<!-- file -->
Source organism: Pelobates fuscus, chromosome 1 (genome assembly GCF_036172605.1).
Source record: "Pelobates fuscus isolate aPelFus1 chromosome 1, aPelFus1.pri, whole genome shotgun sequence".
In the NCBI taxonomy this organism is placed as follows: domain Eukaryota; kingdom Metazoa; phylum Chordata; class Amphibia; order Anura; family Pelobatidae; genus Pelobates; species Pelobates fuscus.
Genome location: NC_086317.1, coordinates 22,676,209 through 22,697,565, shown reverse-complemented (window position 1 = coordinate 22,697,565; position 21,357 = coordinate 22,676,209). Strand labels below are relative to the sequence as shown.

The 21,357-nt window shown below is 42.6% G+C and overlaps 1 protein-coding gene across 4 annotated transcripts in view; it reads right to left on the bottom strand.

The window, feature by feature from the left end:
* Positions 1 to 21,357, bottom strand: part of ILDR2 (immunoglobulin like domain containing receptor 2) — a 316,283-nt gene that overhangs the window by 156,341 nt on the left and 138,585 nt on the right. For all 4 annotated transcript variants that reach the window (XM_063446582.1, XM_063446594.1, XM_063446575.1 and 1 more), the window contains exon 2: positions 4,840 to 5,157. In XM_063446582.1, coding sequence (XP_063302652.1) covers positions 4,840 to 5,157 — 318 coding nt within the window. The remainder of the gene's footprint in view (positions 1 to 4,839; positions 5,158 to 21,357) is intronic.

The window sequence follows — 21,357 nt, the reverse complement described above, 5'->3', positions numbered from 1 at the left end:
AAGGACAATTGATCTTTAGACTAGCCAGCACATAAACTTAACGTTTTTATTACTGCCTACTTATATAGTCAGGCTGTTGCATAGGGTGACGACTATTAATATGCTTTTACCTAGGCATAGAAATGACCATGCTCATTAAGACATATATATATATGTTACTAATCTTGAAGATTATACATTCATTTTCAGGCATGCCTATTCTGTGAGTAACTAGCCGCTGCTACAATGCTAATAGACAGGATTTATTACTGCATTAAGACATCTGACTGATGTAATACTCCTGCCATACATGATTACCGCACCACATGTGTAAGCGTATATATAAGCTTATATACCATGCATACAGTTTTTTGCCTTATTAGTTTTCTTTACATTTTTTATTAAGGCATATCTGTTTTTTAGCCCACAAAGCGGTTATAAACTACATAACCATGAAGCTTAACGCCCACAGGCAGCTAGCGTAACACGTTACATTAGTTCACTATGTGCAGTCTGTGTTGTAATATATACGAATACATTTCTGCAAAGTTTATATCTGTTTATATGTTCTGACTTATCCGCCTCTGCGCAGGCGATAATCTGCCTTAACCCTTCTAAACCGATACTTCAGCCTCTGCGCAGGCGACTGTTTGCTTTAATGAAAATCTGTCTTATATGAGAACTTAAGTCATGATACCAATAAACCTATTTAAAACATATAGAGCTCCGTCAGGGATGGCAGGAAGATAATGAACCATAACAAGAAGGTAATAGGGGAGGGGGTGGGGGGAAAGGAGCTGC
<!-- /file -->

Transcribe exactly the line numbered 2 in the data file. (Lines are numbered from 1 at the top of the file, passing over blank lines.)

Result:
Source record: "Pelobates fuscus isolate aPelFus1 chromosome 1, aPelFus1.pri, whole genome shotgun sequence".